Polish company Ten Square Games joins layoff trend; to trim 25% of its workforce

    Ten Square Games will also suspend the development of two of its major projects – Undead Clash and Fishing Masters projects.


    Poland-based mobile game development company Ten Square Games announced on Monday to let go one-fourth of its workforce by April-end and also decided to suspend two of its major projects. The maker of Fishing Clash and Hunting Clash blames the cost-cutting move on the unstable global economy.


    According to a Reuters report, about 120 people will be affected by the job reduction. Furthermore, the company will suspend the development of two of its major projects – Undead Clash and Fishing Masters projects. Ten Square Games has also decided to book a write-down on these games, meaning reduce their nominal value.


    The move will allow the company to focus its “resources and energy on the development of the main titles – Fishing Clash and Hunting Clash – in the coming months, and prepare for the further scaling of Wings of Heroes,” Ten Square Games chief Maciej Zuzalek said and as seen on Reuters. The gaming company will give the final write-down figures, after calculating severance pay, in its first-half report and the write-downs of the games will be included in Ten Square Games’ second-quarter results, the media report added.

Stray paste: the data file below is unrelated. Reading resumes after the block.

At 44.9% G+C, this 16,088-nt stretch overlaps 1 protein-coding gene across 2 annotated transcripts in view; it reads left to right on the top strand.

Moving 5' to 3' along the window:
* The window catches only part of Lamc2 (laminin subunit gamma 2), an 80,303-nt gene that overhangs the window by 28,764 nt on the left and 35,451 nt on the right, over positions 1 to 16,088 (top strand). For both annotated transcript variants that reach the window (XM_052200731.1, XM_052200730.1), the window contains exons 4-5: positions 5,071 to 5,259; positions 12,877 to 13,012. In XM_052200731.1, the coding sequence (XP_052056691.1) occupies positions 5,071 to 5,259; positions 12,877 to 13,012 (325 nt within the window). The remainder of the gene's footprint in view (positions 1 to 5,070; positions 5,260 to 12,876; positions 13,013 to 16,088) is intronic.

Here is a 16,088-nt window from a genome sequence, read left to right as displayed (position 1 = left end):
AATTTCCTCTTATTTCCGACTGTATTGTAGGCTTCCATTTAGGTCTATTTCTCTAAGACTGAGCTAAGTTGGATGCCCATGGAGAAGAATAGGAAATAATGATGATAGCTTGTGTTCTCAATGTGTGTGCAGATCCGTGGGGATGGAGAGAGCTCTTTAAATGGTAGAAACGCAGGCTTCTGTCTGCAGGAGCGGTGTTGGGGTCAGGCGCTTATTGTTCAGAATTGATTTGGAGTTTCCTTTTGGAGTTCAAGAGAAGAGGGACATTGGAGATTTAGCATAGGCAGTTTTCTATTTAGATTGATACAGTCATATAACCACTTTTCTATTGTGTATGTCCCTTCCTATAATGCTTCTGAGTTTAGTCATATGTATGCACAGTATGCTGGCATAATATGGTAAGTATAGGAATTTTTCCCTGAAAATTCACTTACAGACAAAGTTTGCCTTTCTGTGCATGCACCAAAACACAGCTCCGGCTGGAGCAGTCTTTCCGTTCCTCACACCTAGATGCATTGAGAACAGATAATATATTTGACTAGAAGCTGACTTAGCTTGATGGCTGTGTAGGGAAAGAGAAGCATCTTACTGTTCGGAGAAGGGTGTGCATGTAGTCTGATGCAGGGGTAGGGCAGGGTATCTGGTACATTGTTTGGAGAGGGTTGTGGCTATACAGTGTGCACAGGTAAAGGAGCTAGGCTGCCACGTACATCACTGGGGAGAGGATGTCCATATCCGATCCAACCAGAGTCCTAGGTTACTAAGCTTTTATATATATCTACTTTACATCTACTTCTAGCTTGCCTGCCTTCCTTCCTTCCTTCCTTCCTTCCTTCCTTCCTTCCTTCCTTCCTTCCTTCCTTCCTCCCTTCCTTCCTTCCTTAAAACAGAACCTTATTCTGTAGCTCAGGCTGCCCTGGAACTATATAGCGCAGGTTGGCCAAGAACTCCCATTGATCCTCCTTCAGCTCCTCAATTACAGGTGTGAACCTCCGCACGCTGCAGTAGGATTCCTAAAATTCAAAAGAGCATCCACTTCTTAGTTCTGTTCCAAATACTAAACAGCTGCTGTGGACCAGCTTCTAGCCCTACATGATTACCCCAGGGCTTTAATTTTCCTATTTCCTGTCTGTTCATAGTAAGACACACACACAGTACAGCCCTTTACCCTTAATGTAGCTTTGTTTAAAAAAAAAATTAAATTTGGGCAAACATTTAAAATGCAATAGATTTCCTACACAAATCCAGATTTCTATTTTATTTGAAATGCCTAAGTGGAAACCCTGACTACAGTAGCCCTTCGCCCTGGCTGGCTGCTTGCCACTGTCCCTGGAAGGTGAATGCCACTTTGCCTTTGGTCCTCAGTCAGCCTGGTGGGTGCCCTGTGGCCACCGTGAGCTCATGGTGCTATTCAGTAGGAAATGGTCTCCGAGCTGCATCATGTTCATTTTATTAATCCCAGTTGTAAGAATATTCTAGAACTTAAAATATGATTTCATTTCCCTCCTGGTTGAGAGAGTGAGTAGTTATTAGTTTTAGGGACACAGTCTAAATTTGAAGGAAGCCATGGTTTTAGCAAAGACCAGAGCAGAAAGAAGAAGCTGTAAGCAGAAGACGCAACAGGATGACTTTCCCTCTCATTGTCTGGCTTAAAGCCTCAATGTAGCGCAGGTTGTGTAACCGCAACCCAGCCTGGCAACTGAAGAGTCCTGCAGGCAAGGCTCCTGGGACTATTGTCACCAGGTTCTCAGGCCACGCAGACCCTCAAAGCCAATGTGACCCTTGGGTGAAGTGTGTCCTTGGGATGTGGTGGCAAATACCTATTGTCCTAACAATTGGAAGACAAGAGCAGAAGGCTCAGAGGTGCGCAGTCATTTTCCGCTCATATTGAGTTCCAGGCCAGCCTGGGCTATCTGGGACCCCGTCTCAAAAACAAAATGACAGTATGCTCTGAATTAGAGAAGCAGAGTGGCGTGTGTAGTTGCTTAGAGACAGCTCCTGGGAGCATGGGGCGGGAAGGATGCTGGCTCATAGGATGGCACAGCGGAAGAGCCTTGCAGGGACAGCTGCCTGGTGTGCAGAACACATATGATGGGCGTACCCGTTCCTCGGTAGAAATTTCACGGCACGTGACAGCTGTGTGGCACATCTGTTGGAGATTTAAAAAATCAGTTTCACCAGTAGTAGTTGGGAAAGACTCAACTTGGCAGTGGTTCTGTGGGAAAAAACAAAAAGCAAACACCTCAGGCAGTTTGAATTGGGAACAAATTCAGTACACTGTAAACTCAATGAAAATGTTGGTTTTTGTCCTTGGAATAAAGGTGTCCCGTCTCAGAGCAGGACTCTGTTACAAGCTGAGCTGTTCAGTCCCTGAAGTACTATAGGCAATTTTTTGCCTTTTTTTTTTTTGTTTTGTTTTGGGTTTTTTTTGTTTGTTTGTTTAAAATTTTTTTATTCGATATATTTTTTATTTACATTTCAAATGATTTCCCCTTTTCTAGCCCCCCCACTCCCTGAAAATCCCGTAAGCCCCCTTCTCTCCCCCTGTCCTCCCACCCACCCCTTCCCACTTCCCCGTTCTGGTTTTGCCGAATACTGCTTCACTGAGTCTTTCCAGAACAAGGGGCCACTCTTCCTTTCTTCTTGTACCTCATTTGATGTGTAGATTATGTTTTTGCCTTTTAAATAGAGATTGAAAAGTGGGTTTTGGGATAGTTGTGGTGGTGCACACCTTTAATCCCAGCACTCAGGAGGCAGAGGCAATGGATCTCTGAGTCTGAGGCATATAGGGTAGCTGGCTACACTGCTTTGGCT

Founded in 2022 and headquartered in Warsaw, Berlin, Ten Square Games is known for developing mobile games that are easy to play, highly engaging, and visually stunning. Apart from Fishing Clash and Hunting Clash, some of the company’s most famous and successful games include Let’s Fish, Wild Hunt, Wings of Heroes, Airline Commander, and more. With its latest cost-cutting measures, the Polish gaming company has joined hands with companies like Alphabet, Meta, Microsoft, and many others that have laid off thousands of employees in an attempt to gear up for a global economic slowdown.


    Meta last month announced to reduce its team size by around 10,000 employees in its second round of mass layoffs. The Mark Zuckerberg-led company announced its first round of job cuts in November last year and laid off more than 11,000 employees. Google-patent Alphabet also announced in January to cut about 12,000 jobs, while Microsoft axes as many as 11,000 jobs amid grim global economic conditions.


    author avatar
    Monika Asthana




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